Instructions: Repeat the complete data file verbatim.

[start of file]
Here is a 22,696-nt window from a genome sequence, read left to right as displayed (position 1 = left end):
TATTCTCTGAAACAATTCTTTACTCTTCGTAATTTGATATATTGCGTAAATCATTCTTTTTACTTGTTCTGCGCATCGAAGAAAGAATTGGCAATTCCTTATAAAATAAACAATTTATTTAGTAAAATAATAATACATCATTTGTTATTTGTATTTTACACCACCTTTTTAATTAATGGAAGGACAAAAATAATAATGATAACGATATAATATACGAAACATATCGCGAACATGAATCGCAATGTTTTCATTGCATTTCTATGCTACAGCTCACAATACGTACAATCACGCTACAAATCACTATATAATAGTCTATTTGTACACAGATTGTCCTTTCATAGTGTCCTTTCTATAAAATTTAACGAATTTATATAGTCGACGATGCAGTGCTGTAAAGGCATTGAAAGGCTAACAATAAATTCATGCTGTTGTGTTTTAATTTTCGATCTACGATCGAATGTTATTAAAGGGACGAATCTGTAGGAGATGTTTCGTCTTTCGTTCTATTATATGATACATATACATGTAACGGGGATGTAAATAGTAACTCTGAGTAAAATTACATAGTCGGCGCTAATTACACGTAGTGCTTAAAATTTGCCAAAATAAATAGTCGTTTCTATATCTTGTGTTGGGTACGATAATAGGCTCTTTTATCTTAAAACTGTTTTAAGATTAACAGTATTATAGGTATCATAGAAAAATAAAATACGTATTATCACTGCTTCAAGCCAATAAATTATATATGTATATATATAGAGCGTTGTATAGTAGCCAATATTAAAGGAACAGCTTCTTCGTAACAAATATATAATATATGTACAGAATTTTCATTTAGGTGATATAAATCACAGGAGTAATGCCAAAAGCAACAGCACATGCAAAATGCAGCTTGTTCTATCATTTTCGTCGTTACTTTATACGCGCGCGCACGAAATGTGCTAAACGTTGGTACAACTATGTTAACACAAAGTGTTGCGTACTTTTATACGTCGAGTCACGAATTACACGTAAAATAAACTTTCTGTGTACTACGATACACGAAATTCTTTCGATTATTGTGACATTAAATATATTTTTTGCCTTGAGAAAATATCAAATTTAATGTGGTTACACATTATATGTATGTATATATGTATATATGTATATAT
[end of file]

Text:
Here is a 22,696-nt window from a genome sequence, read left to right as displayed (position 1 = left end):
TATTCTCTGAAACAATTCTTTACTCTTCGTAATTTGATATATTGCGTAAATCATTCTTTTTACTTGTTCTGCGCATCGAAGAAAGAATTGGCAATTCCTTATAAAATAAACAATTTATTTAGTAAAATAATAATACATCATTTGTTATTTGTATTTTACACCACCTTTTTAATTAATGGAAGGACAAAAATAATAATGATAACGATATAATATACGAAACATATCGCGAACATGAATCGCAATGTTTTCATTGCATTTCTATGCTACAGCTCACAATACGTACAATCACGCTACAAATCACTATATAATAGTCTATTTGTACACAGATTGTCCTTTCATAGTGTCCTTTCTATAAAATTTAACGAATTTATATAGTCGACGATGCAGTGCTGTAAAGGCATTGAAAGGCTAACAATAAATTCATGCTGTTGTGTTTTAATTTTCGATCTACGATCGAATGTTATTAAAGGGACGAATCTGTAGGAGATGTTTCGTCTTTCGTTCTATTATATGATACATATACATGTAACGGGGATGTAAATAGTAACTCTGAGTAAAATTACATAGTCGGCGCTAATTACACGTAGTGCTTAAAATTTGCCAAAATAAATAGTCGTTTCTATATCTTGTGTTGGGTACGATAATAGGCTCTTTTATCTTAAAACTGTTTTAAGATTAACAGTATTATAGGTATCATAGAAAAATAAAATACGTATTATCACTGCTTCAAGCCAATAAATTATATATGTATATATATAGAGCGTTGTATAGTAGCCAATATTAAAGGAACAGCTTCTTCGTAACAAATATATAATATATGTACAGAATTTTCATTTAGGTGATATAAATCACAGGAGTAATGCCAAAAGCAACAGCACATGCAAAATGCAGCTTGTTCTATCATTTTCGTCGTTACTTTATACGCGCGCGCACGAAATGTGCTAAACGTTGGTACAACTATGTTAACACAAAGTGTTGCGTACTTTTATACGTCGAGTCACGAATTACACGTAAAATAAACTTTCTGTGTACTACGATACACGAAATTCTTTCGATTATTGTGACATTAAATATATTTTTTGCCTTGAGAAAATATCAAATTTAATGTGGTTACACATTATATGTATGTATATATGTATATATGTATATAT